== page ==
Like it or not, the districts that swung last election were predominantly swing districts, where swing voters are even more powerful. If you want dems in, they need to build a big tent, the way Howard Dean did with his 50 state strategy, and push legislation that moderates and centrists actually like. I’ll say again, the left contending that they are less extreme than the other side is not an argument centrists like me give a damn about. Both sides are extreme, I’m not going to vote for anyone unless they have at least a moderate streak, period… and the number of people who think this way is growing.

              1. A few points:

                national political polling has biases — and the biases are growing. The Pew Center’s analysis suggest that it is as large as 6 percent favoring the GOP/Right 9anf that’s of just “likely” voters). This percentage is due entirely to the the polls only surveying landline phones and excluding cell phones. And of course, as you know, the younger you are, the more likely you are to have only a cell phone and no landline. Further, if you have a landline you are less likely to answer questions over the phone, or even answer the phone if you are poor or young adding addition Right-leaning bias (these are for the most part “unlikely voters — the group that tends not to show up at the polls. So I any conclusion that purports to know the tone of the country without explicitly recognizing it’s limitations and inability to capture all segments of our society adequately.

                Further, a lot depends on how one defines the “center”, or the “left”, or the “right”. Without actually defining what these terms mean for those surveyed responses to the survey are inconsistent, and inconsistent from period to period as meaning/connotation change over time. For example, personally, I consider myself to be a “centrist” or a “moderate” and have considered myself that for at least a couple of decades. 4 or 8 years ago a segment of the society concur. Today, there is a manipulated swath of the population that would consider me a raging socialist liberal. The term “liberal” has been under attack as well, there has been a consistent and relentless campaign by the Right to turn the word “liberal” into a pejorative. And it’s been successful — less people self-identify as “liberal” today than a few years ago. Not becuase their views have change, but becuase negative connotations have been attached to the word. Note that if you substitute the word “progressive” for “liberal”, you’ll get a much bigger response. Words matter, and for the surveys to be really effective in capturing the mood of the Nation, you really have to remove differing bias/understanding/sensitivity of the terms.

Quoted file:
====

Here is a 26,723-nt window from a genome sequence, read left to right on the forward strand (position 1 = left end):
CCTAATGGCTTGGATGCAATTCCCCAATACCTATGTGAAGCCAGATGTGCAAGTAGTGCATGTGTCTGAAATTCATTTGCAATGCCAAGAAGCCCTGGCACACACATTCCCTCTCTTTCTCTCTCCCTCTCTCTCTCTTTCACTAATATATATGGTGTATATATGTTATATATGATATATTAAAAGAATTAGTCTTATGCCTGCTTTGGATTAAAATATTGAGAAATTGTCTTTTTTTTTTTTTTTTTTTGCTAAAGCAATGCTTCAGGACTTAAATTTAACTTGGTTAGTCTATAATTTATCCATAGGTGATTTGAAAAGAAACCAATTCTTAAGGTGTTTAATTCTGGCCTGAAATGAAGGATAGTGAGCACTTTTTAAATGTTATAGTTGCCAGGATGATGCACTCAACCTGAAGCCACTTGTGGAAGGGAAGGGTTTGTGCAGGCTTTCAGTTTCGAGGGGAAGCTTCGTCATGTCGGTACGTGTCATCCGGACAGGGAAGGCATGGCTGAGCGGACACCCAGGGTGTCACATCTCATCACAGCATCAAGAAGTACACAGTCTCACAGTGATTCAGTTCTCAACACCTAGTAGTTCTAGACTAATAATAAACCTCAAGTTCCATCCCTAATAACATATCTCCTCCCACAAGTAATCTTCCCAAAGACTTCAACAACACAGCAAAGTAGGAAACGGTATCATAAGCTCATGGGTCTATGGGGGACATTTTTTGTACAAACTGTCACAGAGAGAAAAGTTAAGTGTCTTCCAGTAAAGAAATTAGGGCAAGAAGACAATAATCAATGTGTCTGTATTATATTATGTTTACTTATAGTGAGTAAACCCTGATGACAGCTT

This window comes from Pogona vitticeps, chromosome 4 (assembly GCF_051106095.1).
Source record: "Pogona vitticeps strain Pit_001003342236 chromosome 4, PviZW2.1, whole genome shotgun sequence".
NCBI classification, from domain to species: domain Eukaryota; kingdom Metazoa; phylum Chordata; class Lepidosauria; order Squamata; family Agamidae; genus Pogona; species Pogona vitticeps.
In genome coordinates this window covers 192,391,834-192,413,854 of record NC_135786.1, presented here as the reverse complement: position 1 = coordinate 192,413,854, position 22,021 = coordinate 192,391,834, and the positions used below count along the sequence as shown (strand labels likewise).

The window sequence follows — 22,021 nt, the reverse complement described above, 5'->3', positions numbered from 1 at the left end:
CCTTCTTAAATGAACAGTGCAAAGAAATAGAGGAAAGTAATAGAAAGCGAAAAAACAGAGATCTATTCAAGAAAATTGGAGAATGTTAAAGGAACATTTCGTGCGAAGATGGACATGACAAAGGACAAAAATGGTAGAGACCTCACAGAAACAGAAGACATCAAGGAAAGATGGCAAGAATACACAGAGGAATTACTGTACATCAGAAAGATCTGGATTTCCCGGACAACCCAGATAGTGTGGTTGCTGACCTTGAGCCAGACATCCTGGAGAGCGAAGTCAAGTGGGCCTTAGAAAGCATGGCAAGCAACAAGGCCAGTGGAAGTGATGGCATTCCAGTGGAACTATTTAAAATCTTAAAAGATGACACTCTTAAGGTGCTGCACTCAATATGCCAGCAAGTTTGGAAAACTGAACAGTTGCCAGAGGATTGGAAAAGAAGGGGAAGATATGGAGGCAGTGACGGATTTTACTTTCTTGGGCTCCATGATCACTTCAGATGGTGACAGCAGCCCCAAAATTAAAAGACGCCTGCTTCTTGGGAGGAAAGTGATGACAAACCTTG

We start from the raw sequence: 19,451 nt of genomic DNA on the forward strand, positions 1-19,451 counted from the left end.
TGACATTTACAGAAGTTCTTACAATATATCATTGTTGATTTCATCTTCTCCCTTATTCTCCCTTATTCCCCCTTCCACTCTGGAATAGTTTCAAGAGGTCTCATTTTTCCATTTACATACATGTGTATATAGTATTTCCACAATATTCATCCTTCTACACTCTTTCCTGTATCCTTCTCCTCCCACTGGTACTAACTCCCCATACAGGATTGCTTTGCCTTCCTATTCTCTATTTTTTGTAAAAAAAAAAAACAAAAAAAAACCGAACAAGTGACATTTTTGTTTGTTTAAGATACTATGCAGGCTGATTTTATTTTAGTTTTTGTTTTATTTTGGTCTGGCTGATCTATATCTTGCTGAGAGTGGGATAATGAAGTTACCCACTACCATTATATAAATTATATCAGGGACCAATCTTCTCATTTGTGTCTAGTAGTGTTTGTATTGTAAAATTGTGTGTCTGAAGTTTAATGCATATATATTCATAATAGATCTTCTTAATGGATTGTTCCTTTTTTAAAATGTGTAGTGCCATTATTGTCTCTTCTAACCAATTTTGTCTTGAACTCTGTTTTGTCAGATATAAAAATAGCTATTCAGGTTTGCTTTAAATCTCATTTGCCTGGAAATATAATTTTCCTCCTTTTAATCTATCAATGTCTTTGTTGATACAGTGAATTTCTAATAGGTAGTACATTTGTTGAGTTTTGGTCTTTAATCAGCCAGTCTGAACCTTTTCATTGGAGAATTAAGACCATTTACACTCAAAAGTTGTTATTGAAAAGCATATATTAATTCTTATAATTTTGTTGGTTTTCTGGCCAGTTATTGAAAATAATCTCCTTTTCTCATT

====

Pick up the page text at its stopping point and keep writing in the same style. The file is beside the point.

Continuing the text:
As for the “not being as crazy” point, I didn’t say that. But it is obvious to any reasonably informed participant. Further my use of the word “crazies” is exactly how anyone on anywhere to the left of center views those Tea part Republicans, and all that is required for my point — it is how they view what has happened.

                The Democratic strategy regarding a “big tent” has not changed. It is, in fact, a much bigger tent than the GOP, who are purging members who aren’t on the far right (note Charlie Christ, among others). Dennis Kucinich and Ben Nelson are in the same party. The Democrats are still a pretty big tent and it is set to get bigger as the few remaining moderate Republicans find homes as Democrats. I also think it is hard to suggest that Pres. Obama has not proved to be anything but a moderate and centrist in office. In fact, as “Compromiser-in-Chief” Obama’s change has proved to be fairly conservative. To believe anything else, you have to duped by the relentless rhetoric of the far right “crazies” (where even policies and positions taken by Republicans in the past are considered “radical socialism” and “anti-American”.